But what about those who claim they prefer a simple automatic locker?

Well, there is always a tendency for folks to defend whatever system they choose to run - it's normal and it's natural. But let me ask you this: how many folks running automatic lockers have also run an ARB? Better yet - how many folks have run automatic lockers, upgraded to an ARB selectable, and then decided to switch back because they liked the auto locker so much more? Not very many!

Isn't the supplied blue plastic air line a weak link?

Yes, and it's supposed to be. It is what is known as an "engineered weak link." Yes it is weak and easy to break, because it is supposed to be. This is so that, if you snag an air line, it'll break and can easily be repaired in the field with a splice or a new ferrule in a couple of minutes. However, if you run stronger air lines (like stainless steel or hydraulic hose) and you snag a line, the line may not break. Instead you end up pulling the fittings out of the axle or the compressor. This is much more difficult to fix.

Having said that - proper routing of the air-line is critical and will go a long way to ensuring failure-free operation. Make sure you route it well, tie it down every 12" or less, and keep it away from heat, vibration, sharp edges, and the like. No two installations will be exactly the same - but common sense and a good plan will help. Routing it along-side flexible brake hoses is one good option. In terrain where there is a lot of brush, bushes, logs and other debris, abrasion damage to the line can be minimized by protecting it with a sleeve of vacuum hose or wiring loom - without loosing the desired weak-link feature.

How can I patch a hole in my air line?

Quite easily. The best way is to replace any damaged section with a new piece of line and some splice fittings. ARB supplies metric push-lock fittings for this purpose. In my experience, you can also splice a line with standard 3/16" compression fittings - the type that use a threaded body. a ferrule, and a compression nut. Since the ARB line is 5mm, which is slightly larger than 3/16", you may have to lightly sand the end of the air line with a piece of emery cloth or sand paper, to get the 3/16" ferrule to fit on - but once assembled it works quite well. Often, several varieties of air-line fittings can be found at heavy-duty truck parts suppliers or other outlets that cater to vehicles that use air brakes.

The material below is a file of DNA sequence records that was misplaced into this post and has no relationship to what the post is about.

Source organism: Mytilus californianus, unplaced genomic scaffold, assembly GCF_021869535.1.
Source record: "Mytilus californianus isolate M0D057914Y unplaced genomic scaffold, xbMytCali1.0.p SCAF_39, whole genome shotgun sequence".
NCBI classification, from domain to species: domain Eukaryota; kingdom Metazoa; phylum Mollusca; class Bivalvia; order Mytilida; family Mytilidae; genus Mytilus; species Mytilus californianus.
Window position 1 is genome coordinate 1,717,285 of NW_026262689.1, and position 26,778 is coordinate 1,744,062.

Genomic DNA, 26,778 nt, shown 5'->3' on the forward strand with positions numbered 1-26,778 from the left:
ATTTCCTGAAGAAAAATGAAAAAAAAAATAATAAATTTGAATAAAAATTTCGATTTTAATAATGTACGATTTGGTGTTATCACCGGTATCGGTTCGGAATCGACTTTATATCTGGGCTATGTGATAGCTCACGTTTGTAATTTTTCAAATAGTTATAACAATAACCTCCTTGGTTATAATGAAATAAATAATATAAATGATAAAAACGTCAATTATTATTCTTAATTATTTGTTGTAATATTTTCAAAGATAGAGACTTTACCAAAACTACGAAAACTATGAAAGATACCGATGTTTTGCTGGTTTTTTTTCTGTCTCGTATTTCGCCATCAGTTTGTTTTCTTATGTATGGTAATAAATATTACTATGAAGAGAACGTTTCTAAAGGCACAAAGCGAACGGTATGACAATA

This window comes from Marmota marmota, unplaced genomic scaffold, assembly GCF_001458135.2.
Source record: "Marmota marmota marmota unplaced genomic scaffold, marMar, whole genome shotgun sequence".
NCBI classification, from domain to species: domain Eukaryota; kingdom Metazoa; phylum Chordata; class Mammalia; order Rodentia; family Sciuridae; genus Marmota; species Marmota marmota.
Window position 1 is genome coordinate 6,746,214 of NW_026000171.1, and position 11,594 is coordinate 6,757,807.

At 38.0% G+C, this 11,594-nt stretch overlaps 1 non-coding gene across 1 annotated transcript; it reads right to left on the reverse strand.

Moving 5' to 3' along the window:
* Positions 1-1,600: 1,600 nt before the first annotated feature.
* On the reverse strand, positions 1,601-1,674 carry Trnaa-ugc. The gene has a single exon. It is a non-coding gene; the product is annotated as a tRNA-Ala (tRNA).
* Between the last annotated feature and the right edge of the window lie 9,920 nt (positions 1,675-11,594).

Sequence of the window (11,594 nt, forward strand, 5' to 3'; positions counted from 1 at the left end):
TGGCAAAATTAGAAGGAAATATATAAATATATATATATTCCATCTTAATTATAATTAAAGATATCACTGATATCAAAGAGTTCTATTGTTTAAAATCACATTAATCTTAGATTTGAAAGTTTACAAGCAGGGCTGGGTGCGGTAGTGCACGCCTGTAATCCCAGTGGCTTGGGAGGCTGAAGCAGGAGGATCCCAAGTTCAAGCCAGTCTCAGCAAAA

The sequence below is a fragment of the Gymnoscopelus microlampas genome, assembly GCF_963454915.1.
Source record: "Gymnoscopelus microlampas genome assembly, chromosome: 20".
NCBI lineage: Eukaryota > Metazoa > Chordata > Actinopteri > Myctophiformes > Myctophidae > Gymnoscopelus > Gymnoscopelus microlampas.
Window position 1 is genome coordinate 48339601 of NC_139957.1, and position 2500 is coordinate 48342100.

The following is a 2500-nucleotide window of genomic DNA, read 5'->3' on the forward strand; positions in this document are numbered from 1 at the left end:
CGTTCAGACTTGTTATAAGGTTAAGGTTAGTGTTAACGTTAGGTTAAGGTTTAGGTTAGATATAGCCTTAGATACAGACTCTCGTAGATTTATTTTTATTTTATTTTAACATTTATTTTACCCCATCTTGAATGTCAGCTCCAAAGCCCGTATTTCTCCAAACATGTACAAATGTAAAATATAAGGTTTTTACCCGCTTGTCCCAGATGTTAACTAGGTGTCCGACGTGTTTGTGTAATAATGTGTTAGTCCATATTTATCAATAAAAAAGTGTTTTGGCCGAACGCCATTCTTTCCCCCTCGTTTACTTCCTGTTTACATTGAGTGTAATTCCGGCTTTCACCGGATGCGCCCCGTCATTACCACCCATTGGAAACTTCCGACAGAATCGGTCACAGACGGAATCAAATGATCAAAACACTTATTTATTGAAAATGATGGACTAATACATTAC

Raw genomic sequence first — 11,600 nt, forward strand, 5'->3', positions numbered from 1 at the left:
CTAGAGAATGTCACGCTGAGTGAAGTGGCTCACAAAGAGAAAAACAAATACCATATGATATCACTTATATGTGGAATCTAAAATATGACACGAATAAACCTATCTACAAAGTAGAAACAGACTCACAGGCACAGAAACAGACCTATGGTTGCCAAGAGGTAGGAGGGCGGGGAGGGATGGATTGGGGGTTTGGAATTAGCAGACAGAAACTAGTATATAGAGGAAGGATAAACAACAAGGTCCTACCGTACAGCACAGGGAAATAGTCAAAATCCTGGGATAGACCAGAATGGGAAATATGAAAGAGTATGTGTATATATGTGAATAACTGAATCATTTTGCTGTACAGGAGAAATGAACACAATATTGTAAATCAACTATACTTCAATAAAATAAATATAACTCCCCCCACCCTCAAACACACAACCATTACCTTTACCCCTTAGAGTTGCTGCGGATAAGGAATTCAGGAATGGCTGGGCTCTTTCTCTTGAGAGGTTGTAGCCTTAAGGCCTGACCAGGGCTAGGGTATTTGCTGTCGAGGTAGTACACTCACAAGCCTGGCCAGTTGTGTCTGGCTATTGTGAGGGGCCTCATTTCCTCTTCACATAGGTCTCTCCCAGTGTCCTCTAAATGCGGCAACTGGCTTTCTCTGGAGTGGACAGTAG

In a pinch, successful field repairs of the air line have been accomplished using epoxy, steel putty, JB weld, vinyl tube and super glue, and even the ubiquitous duct tape!

Where can I get replacement parts for my ARB?

Parts and accessories are available direct from ARB or from any one of a large international network of retailers. ARB can be reached at (425) 264-1391

Will I / Why do I get gear oil coming up the air lines?

You should not have gear oil being forced up the air supply line. If you do have this condition - it is an indication that there is some sort of problem. A properly installed and functioning ARB will run at any angle and not cause gear-oil to come up the air line. The most common causes of this problem are:


- A blocked differential breather valve/line is allowing high temperatures to generate sufficient pressure inside the diff to force gear oil past the seals and up the air line.
- Warn, damaged, or improperly installed (twisted) o-rings in the seal housing are allowing gear oil up the air line when the air locker is unlcoked and pressure is vented to the atmosphere.

The easiest way to determine which problem is affecting you is to disengage the locker and drive normally for a week without using the locker. If you still get gear oil out the air line - a lack of sufficient axle housing venting is the likely cause. If you don't have any signs of oil after the week, engae and disengage the locker several times. If oil is now present, it indicates that the oil is travelling up the line when the locker is depressurized - meaning the seal housig o-rings are the likely culprit.

What are the most important things to watch out for when installing an ARB?

Care and cleanliness are obvious - as is reading the directions thoroughly first. In addition, special care should be taken to:

  • Thoroughly clean the seal housing before installing the o-rings. Sometimes excess packing grease can be present that can interfere with proper installation and operation.
  • Generously lubricate the seal housing, o-rings, and seal housing running surface before installing the seal housing.